When you put it like though, I suppose it brings up the idea that edgy pop music like the Velvets just brings back the serious element that was always there in folk and high-art music, and that it's pure commercial pop that's the relatively new thing. Similarly, preferring to see relatively unknown bands in small venues is not necessarily the action of a snob, but is basically how most people throughout history have enjoyed music- it's seeing an internationally famous artist in a stadium that's the more recent invention. 
Title: Re: When did the concept of obscure music being better start?
Post by: Video Game Fan 2000 on July 21, 2021, 01:43:09 PM
I love the Velvet Underground but I hate the phoniness of their rep as the first/only serious art band. It's as manufactured as the Monkees.

Quote
the serious element that was always there in folk and high-art music

This is the thing that has always got me. The Velvet Underground were apparently the first group to have serious or literary content. Did people not know folk music existed?

The claim that they were unique in singing about gender and sexuality, drugs etc. in the 1960s is also ridiculous considering pop music phenomena like Motown, Tamla, etc. Look at the contents of the first two Beatles records. It says something very unsavory about intention when it comes to musical content - all those performers mentioning drugs and kink before 1966 didn't really know they were doing, they had to wait for a serious art project from New York that was sanctioned by a famous great artist for a band to do it intentionally.

The Velvets "said the quiet part loud" as they say, and it they made it part of their image. The fact that their music was out-of-this-world fantastic meant the myth of them being an ultra obscure band that changed the world was inevitable, and this is the template that people have emulated. Factory Records, early industrial, all those Ohio/Cleveland punk bands, no wave, all followed the Velvet Underground influence where obscurity was a sign of seriousness.

Title: Re: When did the concept of obscure music being better start?
Post by: Endicott on July 21, 2021, 02:20:26 PM
Sorry but I think this reply is Ill thought. The concept of cult music - stuff that isn't just under appreciated or failed to sell but valued FOR being cult - is different to snobbery. In fact it goes both ways (punk/primitive snobbery Vs virtuoso/prog snobbery).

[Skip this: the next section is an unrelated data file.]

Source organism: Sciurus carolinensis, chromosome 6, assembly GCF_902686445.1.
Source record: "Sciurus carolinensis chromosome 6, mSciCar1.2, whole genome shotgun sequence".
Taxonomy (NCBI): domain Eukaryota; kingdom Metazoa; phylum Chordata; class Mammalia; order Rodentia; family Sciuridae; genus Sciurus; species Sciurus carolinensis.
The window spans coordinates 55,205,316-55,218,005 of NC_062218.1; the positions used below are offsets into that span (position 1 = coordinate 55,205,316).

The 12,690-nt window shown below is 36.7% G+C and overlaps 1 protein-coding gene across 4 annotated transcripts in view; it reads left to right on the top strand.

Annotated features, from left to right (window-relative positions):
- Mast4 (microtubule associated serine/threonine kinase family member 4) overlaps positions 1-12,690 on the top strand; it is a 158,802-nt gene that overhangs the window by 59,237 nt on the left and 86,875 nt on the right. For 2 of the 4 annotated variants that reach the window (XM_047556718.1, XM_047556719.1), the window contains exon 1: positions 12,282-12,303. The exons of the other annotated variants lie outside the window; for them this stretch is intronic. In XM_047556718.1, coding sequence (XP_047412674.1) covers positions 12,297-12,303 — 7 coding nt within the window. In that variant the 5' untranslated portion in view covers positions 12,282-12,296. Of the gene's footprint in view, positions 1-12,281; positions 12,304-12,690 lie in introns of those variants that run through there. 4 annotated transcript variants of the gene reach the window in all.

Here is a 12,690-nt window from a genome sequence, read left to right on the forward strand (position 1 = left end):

Hmmm. If something is valued not for its musical content, but for its audience, ie for BEING CULT, that is by definition snobbery.  Maybe we are at cross purposes? I'm not saying this is bad, I'm a terrible music snob. I think everybody is.

Anyway the thread has brought forth some interesting discussion.
Title: Re: When did the concept of obscure music being better start?
Post by: Key on July 21, 2021, 02:29:16 PM
I only listen to partially reconstructed Gregorian chants from the 12th century.
Title: Re: When did the concept of obscure music being better start?
Post by: willbo on July 21, 2021, 03:05:55 PM
Hmmm. If something is valued not for its musical content, but for its audience, ie for BEING CULT, that is by definition snobbery.  Maybe we are at cross purposes? I'm not saying this is bad, I'm a terrible music snob. I think everybody is.

Anyway the thread has brought forth some interesting discussion.

yeah fair points, I just read this new book about Nietzsche which said there was tension at the time between pompous heavy operas like Wagner's and light fun comedy ones like Bizet's "Carmen", and apparently it was a big deal when Nietzsche disdained Wagner for Bizet and went on to write about how the public obsession with Wagner was unhealthy. It almost sounded like punk vs prog.
Title: Re: When did the concept of obscure music being better start?
Post by: chveik on July 21, 2021, 04:20:16 PM
yeah fair points, I just read this new book about Nietzsche which said there was tension at the time between pompous heavy operas like Wagner's and light fun comedy ones like Bizet's "Carmen", and apparently it was a big deal when Nietzsche disdained Wagner for Bizet and went on to write about how the public obsession with Wagner was unhealthy. It almost sounded like punk vs prog.

i think this conflict mostly happened in Nietzsche's mind after he fell out with Wagner
Title: Re: When did the concept of obscure music being better start?
Post by: Goldentony on July 21, 2021, 04:25:57 PM
I've beenwatching the TOTP repeats since they started on the 1977 episodes a few years ago and music has yet to be good except for maybe 8 singles total over the 1976 - 1991 period so far
Title: Re: When did the concept of obscure music being better start?
Post by: Satchmo Distel on July 21, 2021, 08:46:12 PM
John Peel seemed to make a living off this concept. I think it's based on the view that as soon as act becomes commercial, it sells out whatever made it good. In his personal case, this view perhaps formed because Marc Bolan dumped him when he started to have No. 1 singles, whereas he could be sure The Fall, Ivor Cutler and Captain Beefheart would never have big hit singles.

The other thing is "authenticity" being somehow based on making all your music in a rural backwater, using primitive instruments, which has been debunked by Elijah Ward in the case of the blues (which was usually urban, performed for entertainment and dancing, and often cheerful rather than about being so lonesome you could die).
Title: Re: When did the concept of obscure music being better start?
Post by: PlanktonSideburns on July 21, 2021, 09:04:05 PM
Jesus, and the other prophets
Title: Re: When did the concept of obscure music being better start?
Post by: Shoulders?-Stomach! on July 21, 2021, 09:07:49 PM
hated by audiences and loved by musicians.

For many of the bands of that scene that didn't quite reach the mainstream those were one and the same group, the musicians were the ones that would go to see them
Title: Re: When did the concept of obscure music being better start?